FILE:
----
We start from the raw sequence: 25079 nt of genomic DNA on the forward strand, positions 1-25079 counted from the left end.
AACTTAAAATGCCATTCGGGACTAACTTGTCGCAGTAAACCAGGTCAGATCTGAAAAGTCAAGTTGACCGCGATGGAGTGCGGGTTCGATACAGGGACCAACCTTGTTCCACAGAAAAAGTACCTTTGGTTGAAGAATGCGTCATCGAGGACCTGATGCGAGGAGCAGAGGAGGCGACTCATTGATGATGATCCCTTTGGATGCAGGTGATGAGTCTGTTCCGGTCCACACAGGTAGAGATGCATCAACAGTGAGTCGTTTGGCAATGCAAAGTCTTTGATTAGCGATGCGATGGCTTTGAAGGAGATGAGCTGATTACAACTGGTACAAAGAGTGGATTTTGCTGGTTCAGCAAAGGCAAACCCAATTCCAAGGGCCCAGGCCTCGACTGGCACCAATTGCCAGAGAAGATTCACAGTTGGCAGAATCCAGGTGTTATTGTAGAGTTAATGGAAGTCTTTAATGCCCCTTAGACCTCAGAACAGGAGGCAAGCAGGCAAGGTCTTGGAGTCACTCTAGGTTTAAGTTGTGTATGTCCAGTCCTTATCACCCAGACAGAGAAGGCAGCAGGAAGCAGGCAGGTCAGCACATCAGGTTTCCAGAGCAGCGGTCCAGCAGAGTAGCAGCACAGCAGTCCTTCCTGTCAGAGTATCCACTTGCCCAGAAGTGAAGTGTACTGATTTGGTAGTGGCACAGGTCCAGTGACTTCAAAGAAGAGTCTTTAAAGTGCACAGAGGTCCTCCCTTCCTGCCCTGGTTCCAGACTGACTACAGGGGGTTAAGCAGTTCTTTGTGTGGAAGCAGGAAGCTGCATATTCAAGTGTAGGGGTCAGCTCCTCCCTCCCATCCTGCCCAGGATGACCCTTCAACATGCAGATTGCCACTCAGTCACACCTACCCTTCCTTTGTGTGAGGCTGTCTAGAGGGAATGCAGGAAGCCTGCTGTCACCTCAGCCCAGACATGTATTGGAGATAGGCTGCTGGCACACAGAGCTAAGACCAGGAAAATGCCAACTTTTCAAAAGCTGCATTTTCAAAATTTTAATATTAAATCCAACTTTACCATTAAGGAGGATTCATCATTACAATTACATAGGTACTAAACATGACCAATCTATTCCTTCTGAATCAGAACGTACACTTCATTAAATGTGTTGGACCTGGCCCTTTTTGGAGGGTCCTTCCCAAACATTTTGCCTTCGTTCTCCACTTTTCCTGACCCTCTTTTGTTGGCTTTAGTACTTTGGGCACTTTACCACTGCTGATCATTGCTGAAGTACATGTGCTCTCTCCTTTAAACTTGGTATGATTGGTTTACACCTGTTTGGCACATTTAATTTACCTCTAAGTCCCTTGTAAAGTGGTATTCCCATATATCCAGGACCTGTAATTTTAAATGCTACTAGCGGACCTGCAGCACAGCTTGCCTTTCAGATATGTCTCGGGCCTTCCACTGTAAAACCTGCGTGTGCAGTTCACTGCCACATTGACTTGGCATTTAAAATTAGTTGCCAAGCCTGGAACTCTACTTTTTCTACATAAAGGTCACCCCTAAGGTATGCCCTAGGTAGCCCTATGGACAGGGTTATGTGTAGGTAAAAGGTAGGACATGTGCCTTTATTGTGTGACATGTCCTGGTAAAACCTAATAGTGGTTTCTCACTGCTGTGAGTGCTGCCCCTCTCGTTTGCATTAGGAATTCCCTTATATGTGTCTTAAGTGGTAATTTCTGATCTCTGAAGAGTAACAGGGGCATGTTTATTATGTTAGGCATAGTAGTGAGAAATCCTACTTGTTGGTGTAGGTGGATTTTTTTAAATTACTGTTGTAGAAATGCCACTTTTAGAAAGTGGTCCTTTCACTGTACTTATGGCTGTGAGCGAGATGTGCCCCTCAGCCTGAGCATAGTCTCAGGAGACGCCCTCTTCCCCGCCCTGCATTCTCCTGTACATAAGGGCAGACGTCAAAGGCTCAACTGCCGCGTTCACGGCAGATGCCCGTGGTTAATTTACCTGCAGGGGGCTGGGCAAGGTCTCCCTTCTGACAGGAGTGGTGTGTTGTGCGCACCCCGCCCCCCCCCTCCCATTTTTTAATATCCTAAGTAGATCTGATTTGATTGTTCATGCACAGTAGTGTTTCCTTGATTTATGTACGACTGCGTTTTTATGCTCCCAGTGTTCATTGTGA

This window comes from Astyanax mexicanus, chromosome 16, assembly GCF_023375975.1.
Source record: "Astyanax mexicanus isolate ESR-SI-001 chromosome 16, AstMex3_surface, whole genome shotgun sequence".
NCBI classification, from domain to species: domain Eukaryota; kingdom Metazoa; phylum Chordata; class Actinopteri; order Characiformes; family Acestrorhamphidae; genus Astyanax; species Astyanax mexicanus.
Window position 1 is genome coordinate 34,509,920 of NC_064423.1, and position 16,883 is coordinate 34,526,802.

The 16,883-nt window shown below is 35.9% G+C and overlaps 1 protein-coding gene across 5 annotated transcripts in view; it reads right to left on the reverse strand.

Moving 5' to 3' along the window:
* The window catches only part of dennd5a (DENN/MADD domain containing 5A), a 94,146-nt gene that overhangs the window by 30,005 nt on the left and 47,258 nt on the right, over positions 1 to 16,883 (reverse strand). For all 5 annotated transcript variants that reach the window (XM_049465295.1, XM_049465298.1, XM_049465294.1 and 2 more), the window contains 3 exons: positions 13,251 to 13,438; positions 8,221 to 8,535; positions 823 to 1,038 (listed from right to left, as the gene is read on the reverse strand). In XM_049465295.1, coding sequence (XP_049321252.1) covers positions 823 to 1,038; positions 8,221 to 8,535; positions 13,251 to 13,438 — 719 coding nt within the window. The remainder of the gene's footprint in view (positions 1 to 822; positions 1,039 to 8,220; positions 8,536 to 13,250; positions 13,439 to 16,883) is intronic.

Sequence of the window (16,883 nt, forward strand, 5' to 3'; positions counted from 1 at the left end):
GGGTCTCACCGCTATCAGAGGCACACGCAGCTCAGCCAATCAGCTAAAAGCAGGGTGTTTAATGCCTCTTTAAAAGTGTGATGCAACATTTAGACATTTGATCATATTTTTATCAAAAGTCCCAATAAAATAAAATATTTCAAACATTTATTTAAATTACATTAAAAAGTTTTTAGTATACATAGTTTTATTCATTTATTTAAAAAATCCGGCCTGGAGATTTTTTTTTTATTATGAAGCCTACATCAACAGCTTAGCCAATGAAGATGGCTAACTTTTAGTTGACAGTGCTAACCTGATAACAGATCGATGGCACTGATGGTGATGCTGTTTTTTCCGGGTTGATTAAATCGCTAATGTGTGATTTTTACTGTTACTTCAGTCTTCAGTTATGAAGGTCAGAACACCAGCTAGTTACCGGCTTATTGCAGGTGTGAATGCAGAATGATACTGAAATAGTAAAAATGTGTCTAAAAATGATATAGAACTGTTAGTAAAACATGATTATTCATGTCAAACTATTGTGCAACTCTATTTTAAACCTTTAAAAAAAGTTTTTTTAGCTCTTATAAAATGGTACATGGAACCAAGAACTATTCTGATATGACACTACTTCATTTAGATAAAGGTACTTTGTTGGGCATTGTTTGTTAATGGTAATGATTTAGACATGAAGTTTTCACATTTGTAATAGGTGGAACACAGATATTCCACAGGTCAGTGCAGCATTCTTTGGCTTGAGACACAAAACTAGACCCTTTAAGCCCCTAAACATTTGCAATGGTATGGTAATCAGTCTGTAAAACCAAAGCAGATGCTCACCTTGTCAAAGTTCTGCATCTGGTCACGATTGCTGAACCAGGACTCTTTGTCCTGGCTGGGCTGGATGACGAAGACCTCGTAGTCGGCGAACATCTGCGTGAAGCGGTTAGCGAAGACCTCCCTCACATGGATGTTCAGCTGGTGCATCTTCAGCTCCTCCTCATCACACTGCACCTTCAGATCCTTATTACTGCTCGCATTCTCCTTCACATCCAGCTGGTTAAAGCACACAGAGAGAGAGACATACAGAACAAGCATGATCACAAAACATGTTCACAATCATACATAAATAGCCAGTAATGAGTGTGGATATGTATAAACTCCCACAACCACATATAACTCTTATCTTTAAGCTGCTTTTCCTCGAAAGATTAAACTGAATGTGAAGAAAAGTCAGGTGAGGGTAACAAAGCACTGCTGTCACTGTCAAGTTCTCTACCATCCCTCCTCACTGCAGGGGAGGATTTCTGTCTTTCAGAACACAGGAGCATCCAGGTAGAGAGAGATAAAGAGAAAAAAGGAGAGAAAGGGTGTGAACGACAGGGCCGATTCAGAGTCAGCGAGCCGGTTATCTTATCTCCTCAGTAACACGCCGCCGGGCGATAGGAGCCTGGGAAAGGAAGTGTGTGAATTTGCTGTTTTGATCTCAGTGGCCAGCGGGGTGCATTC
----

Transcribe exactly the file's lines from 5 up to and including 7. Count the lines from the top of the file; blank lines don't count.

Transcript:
NCBI classification, from domain to species: domain Eukaryota; kingdom Metazoa; phylum Chordata; class Actinopteri; order Characiformes; family Acestrorhamphidae; genus Astyanax; species Astyanax mexicanus.
Window position 1 is genome coordinate 34,509,920 of NC_064423.1, and position 16,883 is coordinate 34,526,802.

The 16,883-nt window shown below is 35.9% G+C and overlaps 1 protein-coding gene across 5 annotated transcripts in view; it reads right to left on the reverse strand.